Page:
An interesting story below by FT accountancy reporter Barney Jopson. It lays out the popular discussion, in the UK at least, of the “problem” of Big 4 market dominance. However, you don’t see that type of discussion, either by the regulators or by many others here in the US. Instead we have the new lobbying group, Center for Audit Quality, and the SEC/PCAOB rolling back Sarbanes-Oxley, and the New York study claiming New York is losing ground as a financial center to London because London is more “flexible.”
It seems that the media is much better controlled here, with few stories that are critical or even investigative in their tone. Much of what is written comes directly from the firms’ PR machines. Try to find a story in the US media about PwC Japan or about their losing their #1 ranking on the UK for most audited firms. That’s why I liked this one from Slate, Can We Trust PwC to Count the Oscar Ballots? It was a rare summary in a US publication, albeit in an online non-business one, of all of their litigation and other woes.
An ominous rumble. The weight of expectation. A pregnant silence. What now? That is the question being asked of the UK accounting regulator and its drawn-out efforts to address the dominance of the big four audit firms.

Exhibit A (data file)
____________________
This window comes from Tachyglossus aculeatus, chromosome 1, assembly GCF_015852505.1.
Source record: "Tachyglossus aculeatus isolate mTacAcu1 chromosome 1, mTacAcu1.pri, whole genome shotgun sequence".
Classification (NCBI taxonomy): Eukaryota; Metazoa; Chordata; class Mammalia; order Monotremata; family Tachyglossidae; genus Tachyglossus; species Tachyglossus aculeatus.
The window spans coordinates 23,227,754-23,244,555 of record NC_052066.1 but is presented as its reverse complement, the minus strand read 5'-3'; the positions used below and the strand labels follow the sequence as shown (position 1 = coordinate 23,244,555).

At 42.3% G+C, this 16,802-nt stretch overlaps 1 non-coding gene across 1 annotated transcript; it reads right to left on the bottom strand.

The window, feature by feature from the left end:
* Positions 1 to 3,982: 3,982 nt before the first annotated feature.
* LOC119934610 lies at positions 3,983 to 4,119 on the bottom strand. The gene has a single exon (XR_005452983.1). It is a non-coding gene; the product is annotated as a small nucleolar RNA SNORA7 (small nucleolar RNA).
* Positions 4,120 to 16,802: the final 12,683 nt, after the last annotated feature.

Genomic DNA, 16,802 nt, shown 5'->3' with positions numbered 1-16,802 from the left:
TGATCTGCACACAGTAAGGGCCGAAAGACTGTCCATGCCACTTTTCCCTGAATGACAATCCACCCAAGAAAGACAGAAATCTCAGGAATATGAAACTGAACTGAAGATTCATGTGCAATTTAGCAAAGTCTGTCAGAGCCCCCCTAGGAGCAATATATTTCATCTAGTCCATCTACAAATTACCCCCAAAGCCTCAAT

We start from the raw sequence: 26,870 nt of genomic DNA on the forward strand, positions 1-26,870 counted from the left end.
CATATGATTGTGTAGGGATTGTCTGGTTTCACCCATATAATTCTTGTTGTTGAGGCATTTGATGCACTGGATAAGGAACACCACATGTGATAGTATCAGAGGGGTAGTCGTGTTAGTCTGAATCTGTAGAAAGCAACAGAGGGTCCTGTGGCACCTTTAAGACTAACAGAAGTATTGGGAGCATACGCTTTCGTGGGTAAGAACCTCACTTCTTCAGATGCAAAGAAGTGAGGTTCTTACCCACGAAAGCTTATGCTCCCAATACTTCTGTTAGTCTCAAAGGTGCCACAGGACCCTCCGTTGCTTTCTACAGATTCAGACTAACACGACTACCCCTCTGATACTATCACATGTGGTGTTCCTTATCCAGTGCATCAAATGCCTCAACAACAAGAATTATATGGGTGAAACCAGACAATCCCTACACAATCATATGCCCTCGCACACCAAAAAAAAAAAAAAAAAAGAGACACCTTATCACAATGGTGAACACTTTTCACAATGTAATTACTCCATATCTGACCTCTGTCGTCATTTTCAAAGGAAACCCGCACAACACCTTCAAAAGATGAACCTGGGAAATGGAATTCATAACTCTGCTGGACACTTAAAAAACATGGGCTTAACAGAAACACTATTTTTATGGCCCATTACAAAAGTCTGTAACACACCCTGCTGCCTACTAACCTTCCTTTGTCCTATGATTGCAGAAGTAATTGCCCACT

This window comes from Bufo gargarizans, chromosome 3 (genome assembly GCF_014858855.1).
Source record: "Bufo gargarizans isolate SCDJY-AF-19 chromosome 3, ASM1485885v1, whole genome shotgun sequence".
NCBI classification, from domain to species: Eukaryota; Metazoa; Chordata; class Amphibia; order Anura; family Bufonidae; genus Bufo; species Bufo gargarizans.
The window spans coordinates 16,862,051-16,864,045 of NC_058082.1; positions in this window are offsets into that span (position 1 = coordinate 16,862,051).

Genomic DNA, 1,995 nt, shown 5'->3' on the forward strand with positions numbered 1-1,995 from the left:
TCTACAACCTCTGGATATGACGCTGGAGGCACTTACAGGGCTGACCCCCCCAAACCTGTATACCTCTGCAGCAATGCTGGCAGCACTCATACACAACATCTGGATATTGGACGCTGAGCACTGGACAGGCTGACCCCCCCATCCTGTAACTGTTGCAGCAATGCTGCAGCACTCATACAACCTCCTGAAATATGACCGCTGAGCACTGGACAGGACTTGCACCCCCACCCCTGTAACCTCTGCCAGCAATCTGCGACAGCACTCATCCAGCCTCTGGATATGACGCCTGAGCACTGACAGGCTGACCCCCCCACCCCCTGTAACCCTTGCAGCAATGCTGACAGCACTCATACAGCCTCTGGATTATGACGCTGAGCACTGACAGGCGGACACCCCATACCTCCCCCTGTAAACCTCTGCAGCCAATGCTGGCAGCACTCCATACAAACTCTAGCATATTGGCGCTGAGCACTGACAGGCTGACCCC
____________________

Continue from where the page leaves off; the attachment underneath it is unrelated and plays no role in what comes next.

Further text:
The Financial Reporting Council is promising long-awaited news on its ruminations in April. But whether there will be an earth-shaking policy eruption, or a disappointing damp squib, remains in doubt…For a start, its options can be divided into three areas. First, trying to bring more firms into the blue-chip audit market. Second, reducing the risk of a big firm failing as a result of costly litigation, criminal indictments or disciplinary penalties. Third, minimising the disruption caused if one does go under.
The first area contains the most eye-catching potential measures – the most extreme would be to nationalise the entire audit profession. But conversations with people close to the FRC, and with other national regulators, leave a sense that any concrete action is not likely to focus on this.
That is not to say there will not be softly-softly work to burnish market “perceptions” of mid-tier auditors, but the uncertain impact of real ground-shaking action will prove too much to justify the attendant controversy.
Option three, containing the impact of disaster, sounds eminently sensible, but also eminently impracticable.
Forward-thinking companies can make contingency plans to switch audit contracts should their accounting firm go into meltdown, ensuring the flow of audited information from themselves to the market is not disrupted.
But if everyone decides – or is told – to do this, the firms will realise pretty soon that such a massive shift of work would create as many problems as it solves. Potential conflicts of interest stemming from other work will limit everyone’s room for manoeuvre. The disaggregation of Arthur Andersen following the Enron scandal was a messy experience that few people involved would like to go through again.
Which leads us back to option two – reducing the risk of a big firm failing – as the most likely area for tangible action. Unsurprisingly, that would suit the big four just fine…